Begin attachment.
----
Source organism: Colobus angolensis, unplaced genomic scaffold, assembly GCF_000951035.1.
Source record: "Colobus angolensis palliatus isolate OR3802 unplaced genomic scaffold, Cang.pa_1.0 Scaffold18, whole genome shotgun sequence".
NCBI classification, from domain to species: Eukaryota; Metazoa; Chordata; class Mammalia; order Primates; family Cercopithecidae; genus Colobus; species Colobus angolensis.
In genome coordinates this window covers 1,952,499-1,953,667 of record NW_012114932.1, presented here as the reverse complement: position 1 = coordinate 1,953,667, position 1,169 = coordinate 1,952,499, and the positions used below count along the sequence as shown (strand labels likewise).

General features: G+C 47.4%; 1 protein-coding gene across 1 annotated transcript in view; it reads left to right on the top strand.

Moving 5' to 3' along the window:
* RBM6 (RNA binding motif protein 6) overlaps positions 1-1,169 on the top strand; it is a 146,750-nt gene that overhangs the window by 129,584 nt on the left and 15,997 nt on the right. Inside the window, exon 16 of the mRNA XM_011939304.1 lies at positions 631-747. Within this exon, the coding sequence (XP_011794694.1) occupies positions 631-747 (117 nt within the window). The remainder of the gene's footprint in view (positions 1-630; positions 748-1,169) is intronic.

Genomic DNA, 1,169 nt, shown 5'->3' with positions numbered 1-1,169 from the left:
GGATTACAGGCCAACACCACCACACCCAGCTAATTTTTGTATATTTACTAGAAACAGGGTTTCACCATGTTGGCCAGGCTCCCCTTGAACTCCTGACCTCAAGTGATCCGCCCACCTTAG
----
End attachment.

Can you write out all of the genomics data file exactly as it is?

Source organism: Colobus angolensis, unplaced genomic scaffold, assembly GCF_000951035.1.
Source record: "Colobus angolensis palliatus isolate OR3802 unplaced genomic scaffold, Cang.pa_1.0 Scaffold18, whole genome shotgun sequence".
NCBI classification, from domain to species: Eukaryota; Metazoa; Chordata; class Mammalia; order Primates; family Cercopithecidae; genus Colobus; species Colobus angolensis.
In genome coordinates this window covers 1,952,499-1,953,667 of record NW_012114932.1, presented here as the reverse complement: position 1 = coordinate 1,953,667, position 1,169 = coordinate 1,952,499, and the positions used below count along the sequence as shown (strand labels likewise).

General features: G+C 47.4%; 1 protein-coding gene across 1 annotated transcript in view; it reads left to right on the top strand.

Moving 5' to 3' along the window:
* RBM6 (RNA binding motif protein 6) overlaps positions 1-1,169 on the top strand; it is a 146,750-nt gene that overhangs the window by 129,584 nt on the left and 15,997 nt on the right. Inside the window, exon 16 of the mRNA XM_011939304.1 lies at positions 631-747. Within this exon, the coding sequence (XP_011794694.1) occupies positions 631-747 (117 nt within the window). The remainder of the gene's footprint in view (positions 1-630; positions 748-1,169) is intronic.

Genomic DNA, 1,169 nt, shown 5'->3' with positions numbered 1-1,169 from the left:
GGATTACAGGCCAACACCACCACACCCAGCTAATTTTTGTATATTTACTAGAAACAGGGTTTCACCATGTTGGCCAGGCTCCCCTTGAACTCCTGACCTCAAGTGATCCGCCCACCTTAG